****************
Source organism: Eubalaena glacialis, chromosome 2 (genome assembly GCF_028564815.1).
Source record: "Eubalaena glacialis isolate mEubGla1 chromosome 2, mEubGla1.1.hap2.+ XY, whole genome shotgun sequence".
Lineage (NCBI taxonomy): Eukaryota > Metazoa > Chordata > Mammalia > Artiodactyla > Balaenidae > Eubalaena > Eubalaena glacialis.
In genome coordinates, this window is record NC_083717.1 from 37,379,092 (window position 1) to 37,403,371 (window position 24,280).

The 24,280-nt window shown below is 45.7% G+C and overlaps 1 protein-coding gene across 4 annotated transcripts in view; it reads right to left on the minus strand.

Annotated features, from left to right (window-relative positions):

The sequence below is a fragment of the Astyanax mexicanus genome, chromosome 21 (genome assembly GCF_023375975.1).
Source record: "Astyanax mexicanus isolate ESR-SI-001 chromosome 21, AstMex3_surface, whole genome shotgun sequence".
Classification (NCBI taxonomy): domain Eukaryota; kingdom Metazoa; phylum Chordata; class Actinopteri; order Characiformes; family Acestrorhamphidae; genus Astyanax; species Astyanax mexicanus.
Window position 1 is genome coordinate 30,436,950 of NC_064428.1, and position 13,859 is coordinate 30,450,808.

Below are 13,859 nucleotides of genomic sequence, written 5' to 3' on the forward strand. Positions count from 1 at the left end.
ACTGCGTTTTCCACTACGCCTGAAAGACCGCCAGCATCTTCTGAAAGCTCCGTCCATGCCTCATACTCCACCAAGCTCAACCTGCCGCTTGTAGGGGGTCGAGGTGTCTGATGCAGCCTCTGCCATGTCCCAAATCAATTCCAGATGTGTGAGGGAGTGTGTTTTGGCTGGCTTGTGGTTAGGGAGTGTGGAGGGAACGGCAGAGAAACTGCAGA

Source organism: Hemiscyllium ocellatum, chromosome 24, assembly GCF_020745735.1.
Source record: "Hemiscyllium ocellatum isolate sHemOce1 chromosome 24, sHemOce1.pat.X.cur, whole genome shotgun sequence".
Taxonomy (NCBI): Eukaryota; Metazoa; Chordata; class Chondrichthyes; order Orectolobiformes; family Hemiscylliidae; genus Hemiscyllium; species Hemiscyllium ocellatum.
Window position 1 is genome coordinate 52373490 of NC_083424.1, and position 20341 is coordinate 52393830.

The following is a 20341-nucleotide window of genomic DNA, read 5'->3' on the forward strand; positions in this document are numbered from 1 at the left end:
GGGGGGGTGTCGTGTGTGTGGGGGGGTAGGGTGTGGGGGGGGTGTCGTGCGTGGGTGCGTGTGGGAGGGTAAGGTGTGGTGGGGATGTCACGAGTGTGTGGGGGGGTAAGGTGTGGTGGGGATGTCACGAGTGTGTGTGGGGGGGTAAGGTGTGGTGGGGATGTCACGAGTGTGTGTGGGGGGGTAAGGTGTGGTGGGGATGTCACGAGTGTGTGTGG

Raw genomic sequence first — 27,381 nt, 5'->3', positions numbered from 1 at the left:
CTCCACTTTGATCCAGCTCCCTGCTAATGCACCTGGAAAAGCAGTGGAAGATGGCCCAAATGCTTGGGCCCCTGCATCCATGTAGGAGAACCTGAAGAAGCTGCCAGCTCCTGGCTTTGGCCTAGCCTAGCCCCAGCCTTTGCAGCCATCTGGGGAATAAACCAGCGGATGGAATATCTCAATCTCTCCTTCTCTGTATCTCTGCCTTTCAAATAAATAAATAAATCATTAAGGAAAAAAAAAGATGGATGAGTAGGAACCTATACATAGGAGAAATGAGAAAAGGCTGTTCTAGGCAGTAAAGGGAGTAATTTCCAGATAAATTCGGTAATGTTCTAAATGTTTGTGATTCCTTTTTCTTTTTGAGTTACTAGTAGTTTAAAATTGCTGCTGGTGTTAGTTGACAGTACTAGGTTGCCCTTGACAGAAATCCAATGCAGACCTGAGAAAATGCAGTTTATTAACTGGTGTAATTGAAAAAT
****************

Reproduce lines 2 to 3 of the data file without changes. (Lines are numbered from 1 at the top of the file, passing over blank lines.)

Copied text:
Source record: "Eubalaena glacialis isolate mEubGla1 chromosome 2, mEubGla1.1.hap2.+ XY, whole genome shotgun sequence".
Lineage (NCBI taxonomy): Eukaryota > Metazoa > Chordata > Mammalia > Artiodactyla > Balaenidae > Eubalaena > Eubalaena glacialis.